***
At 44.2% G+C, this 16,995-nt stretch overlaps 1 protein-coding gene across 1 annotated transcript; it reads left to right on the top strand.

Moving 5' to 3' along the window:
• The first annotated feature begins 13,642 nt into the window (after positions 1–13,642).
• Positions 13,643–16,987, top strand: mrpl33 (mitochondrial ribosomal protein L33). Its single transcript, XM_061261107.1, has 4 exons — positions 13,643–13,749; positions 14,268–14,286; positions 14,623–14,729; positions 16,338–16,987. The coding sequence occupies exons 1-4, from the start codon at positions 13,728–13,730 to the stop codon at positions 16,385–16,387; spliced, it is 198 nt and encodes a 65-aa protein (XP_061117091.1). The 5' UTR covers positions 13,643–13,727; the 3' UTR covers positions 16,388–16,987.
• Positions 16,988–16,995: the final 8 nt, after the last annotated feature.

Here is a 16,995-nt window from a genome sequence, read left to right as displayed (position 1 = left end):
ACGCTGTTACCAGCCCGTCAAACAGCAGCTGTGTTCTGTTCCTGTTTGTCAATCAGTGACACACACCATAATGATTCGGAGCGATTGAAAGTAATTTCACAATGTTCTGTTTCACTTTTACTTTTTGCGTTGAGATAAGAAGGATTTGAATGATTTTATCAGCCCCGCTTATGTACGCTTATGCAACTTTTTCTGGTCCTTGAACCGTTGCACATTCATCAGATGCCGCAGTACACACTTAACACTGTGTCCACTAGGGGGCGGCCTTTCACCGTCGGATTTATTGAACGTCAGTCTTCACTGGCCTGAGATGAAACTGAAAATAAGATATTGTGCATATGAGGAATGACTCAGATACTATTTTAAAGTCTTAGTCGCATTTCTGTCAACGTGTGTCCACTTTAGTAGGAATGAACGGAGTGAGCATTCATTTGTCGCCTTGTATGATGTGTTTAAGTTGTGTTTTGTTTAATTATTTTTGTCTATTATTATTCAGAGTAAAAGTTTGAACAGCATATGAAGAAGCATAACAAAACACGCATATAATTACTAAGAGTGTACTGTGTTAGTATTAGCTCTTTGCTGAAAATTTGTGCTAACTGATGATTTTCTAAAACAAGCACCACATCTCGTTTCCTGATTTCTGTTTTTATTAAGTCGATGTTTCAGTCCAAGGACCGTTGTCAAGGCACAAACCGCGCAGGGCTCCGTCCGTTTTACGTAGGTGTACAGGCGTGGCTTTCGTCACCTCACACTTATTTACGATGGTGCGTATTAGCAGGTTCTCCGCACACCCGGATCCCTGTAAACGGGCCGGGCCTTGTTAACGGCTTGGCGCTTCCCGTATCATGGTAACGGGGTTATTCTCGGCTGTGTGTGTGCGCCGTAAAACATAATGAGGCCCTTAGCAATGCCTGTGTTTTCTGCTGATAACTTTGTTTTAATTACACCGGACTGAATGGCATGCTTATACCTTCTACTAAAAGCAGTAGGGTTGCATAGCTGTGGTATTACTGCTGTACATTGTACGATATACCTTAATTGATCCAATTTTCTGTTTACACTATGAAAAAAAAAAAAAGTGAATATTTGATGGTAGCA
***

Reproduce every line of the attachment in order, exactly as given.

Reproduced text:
At 44.2% G+C, this 16,995-nt stretch overlaps 1 protein-coding gene across 1 annotated transcript; it reads left to right on the top strand.

Moving 5' to 3' along the window:
• The first annotated feature begins 13,642 nt into the window (after positions 1–13,642).
• Positions 13,643–16,987, top strand: mrpl33 (mitochondrial ribosomal protein L33). Its single transcript, XM_061261107.1, has 4 exons — positions 13,643–13,749; positions 14,268–14,286; positions 14,623–14,729; positions 16,338–16,987. The coding sequence occupies exons 1-4, from the start codon at positions 13,728–13,730 to the stop codon at positions 16,385–16,387; spliced, it is 198 nt and encodes a 65-aa protein (XP_061117091.1). The 5' UTR covers positions 13,643–13,727; the 3' UTR covers positions 16,388–16,987.
• Positions 16,988–16,995: the final 8 nt, after the last annotated feature.

Here is a 16,995-nt window from a genome sequence, read left to right as displayed (position 1 = left end):
ACGCTGTTACCAGCCCGTCAAACAGCAGCTGTGTTCTGTTCCTGTTTGTCAATCAGTGACACACACCATAATGATTCGGAGCGATTGAAAGTAATTTCACAATGTTCTGTTTCACTTTTACTTTTTGCGTTGAGATAAGAAGGATTTGAATGATTTTATCAGCCCCGCTTATGTACGCTTATGCAACTTTTTCTGGTCCTTGAACCGTTGCACATTCATCAGATGCCGCAGTACACACTTAACACTGTGTCCACTAGGGGGCGGCCTTTCACCGTCGGATTTATTGAACGTCAGTCTTCACTGGCCTGAGATGAAACTGAAAATAAGATATTGTGCATATGAGGAATGACTCAGATACTATTTTAAAGTCTTAGTCGCATTTCTGTCAACGTGTGTCCACTTTAGTAGGAATGAACGGAGTGAGCATTCATTTGTCGCCTTGTATGATGTGTTTAAGTTGTGTTTTGTTTAATTATTTTTGTCTATTATTATTCAGAGTAAAAGTTTGAACAGCATATGAAGAAGCATAACAAAACACGCATATAATTACTAAGAGTGTACTGTGTTAGTATTAGCTCTTTGCTGAAAATTTGTGCTAACTGATGATTTTCTAAAACAAGCACCACATCTCGTTTCCTGATTTCTGTTTTTATTAAGTCGATGTTTCAGTCCAAGGACCGTTGTCAAGGCACAAACCGCGCAGGGCTCCGTCCGTTTTACGTAGGTGTACAGGCGTGGCTTTCGTCACCTCACACTTATTTACGATGGTGCGTATTAGCAGGTTCTCCGCACACCCGGATCCCTGTAAACGGGCCGGGCCTTGTTAACGGCTTGGCGCTTCCCGTATCATGGTAACGGGGTTATTCTCGGCTGTGTGTGTGCGCCGTAAAACATAATGAGGCCCTTAGCAATGCCTGTGTTTTCTGCTGATAACTTTGTTTTAATTACACCGGACTGAATGGCATGCTTATACCTTCTACTAAAAGCAGTAGGGTTGCATAGCTGTGGTATTACTGCTGTACATTGTACGATATACCTTAATTGATCCAATTTTCTGTTTACACTATGAAAAAAAAAAAAAGTGAATATTTGATGGTAGCA